The summer-like spring that western Canada has been basking in showed its ugly side in northeast Alberta on Tuesday afternoon.
Fort McMurray, the overcrowded bedroom community for the oilsands, suddenly faced a fire that threatened its very existence. A minor nuisance exploded in minutes into a life-threatening attack on 80,000 people.
For some tree-hugging, pipeline-hating Vancouver hippies, that might seem like a spot of bother in downtown Mordor. But in fact Fort Mac has just shown us how to cope with the disasters we will see all too many of in coming years -- whether fire, flood, or earthquake.
The fire was soon trending on Twitter with the hashtag #yymfire, and I followed it closely. If the electrons squandered on "thoughts and prayers" and instructions to "stay safe" had only been raindrops, the fire would have been drowned at once.
But here and there, tweets alerted the world to the progress of the fire or the need for help for a specific person stuck downtown. Video clips showed big SUVs and pickups struggling to get past burning trees and exploding gas stations.
And what emerged from Twitter was a portrait of a small, remote city of 80,000, over a year into a serious collapse of its industry, which was evacuating with remarkable patience and good order. The hospital was evacuated -- and at least one of the evacuation centres themselves. So was the SPCA.
By 6:20 p.m. Alberta time, when most of its families would have been sitting down to dinner, the Regional Municipality of Wood Buffalo ordered the complete evacuation of Fort McMurray.
And it happened. But as horrifying as it certainly is, the Fort McMurray fire offers, in at least one way, an encouraging sign for the future.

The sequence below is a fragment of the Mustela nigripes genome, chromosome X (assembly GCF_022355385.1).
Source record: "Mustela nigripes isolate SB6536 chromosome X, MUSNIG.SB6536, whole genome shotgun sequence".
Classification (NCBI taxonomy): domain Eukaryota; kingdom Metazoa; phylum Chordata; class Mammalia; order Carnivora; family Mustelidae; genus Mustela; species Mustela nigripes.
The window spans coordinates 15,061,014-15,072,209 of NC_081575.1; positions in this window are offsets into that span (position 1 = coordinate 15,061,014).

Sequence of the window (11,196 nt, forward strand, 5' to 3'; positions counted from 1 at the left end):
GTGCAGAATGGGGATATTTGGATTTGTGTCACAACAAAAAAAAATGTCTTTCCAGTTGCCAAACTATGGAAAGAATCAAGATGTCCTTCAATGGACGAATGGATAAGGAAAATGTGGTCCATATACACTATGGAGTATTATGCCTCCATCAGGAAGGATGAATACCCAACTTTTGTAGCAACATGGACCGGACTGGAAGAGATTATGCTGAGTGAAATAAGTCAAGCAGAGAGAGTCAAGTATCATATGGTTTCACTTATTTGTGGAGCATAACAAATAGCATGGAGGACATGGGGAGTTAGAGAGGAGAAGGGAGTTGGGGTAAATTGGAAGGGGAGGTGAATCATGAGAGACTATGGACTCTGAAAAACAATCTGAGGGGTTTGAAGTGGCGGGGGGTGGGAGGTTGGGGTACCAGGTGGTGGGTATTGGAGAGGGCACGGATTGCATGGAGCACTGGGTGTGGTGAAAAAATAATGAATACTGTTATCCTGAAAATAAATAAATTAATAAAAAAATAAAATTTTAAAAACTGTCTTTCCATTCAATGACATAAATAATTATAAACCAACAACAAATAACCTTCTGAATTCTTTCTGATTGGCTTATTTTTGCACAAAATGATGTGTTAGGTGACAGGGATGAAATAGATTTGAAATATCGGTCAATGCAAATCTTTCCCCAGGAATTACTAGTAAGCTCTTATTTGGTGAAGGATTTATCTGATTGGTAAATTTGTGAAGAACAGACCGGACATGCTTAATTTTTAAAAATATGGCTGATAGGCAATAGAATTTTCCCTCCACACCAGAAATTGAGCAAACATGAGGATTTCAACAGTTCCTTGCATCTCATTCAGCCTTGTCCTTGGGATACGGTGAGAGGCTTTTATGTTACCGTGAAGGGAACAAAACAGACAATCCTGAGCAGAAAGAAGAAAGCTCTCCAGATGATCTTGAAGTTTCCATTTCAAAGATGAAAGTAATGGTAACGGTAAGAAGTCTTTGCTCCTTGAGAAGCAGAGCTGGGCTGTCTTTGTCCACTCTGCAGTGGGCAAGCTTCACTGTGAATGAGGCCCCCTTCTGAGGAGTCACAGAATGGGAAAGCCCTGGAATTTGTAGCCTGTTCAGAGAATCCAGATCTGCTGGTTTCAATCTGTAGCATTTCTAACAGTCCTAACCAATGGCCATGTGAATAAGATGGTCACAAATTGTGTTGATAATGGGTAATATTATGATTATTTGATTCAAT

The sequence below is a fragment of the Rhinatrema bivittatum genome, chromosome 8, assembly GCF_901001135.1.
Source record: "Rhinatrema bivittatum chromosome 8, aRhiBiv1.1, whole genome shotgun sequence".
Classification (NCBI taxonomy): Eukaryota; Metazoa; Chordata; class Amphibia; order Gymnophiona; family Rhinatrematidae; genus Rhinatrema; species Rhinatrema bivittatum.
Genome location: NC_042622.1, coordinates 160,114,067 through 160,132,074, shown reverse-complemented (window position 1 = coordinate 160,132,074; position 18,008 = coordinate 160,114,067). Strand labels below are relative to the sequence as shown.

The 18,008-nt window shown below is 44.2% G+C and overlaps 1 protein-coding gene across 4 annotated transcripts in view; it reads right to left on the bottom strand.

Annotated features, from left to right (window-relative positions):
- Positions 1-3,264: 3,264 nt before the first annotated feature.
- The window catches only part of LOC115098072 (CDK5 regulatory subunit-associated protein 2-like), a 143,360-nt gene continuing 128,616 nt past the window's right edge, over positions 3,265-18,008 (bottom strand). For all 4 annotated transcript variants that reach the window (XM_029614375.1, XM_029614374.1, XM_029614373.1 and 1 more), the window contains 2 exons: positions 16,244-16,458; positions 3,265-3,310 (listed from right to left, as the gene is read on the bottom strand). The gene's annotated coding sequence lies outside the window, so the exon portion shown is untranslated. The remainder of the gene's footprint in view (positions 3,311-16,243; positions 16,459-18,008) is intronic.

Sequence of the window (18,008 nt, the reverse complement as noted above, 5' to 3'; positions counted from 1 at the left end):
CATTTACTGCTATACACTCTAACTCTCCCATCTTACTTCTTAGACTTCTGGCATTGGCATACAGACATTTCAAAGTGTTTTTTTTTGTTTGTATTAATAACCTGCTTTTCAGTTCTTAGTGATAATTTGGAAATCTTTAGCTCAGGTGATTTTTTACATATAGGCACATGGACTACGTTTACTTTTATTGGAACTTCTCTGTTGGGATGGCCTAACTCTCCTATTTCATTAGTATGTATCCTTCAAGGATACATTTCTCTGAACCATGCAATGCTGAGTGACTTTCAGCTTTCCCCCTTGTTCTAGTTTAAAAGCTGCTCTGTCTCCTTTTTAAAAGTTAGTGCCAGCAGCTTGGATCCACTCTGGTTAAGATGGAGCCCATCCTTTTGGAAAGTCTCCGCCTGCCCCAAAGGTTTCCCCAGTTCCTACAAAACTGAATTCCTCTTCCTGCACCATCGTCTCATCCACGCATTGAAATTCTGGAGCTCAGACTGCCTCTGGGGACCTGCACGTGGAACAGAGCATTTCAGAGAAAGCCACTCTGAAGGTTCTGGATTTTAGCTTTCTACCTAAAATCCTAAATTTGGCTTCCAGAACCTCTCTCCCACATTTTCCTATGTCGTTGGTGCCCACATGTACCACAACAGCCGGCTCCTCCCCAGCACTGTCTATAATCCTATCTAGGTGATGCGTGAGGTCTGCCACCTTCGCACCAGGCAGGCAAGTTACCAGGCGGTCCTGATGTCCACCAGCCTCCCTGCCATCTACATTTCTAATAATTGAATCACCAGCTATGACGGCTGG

Grace under pressure
In the space of two or three hours, Fort McMurray showed the country (and the world) how to do it. It was a city-sized example of Hemingway's definition of courage: grace under pressure. Even as the city's radio and TV stations shut down to save their people, social media like Twitter spread the word on what was going on and what to do next.
And people did it. Highway 63 was jammed with monstrous gas-guzzling SUVs and pickups, but people were still moving. (One pickup carried an ATV as a kind of lifeboat.) Fire trucks sometimes had to use the sidewalks, but they got through. When evacuation centres themselves had to be evacuated, it happened smoothly.
As of Tuesday evening, no one had been killed or even injured. A lot of people were going to spend a night sleeping rough in their SUVs or some parking lot. Considering the scale of the disaster, Fort McMurray came out smelling not of smoke but of roses.
The rest of us need to take notes and ask questions, because Fort McMurray is sure to be on our own final exam -- especially those of us in the Lower Mainland.
Hundreds of thousands of us live on the dangerous interface between forests and houses made of forests. If a blaze on Mount Seymour or Cypress started dropping firebombs on the million-dollar homes downhill, would we respond as calmly and decisively as the people of Fort McMurray?
We'd better. And we'd do better if we all had the sense to stock bug-out bags near the front or back door, backpacks stuffed with water bottles, clothes, food, some basic tools, cash, and a thumb drive with all our basic documents scanned onto it.
If we think it can't happen here in downtown Paradise, we're in deep delusion.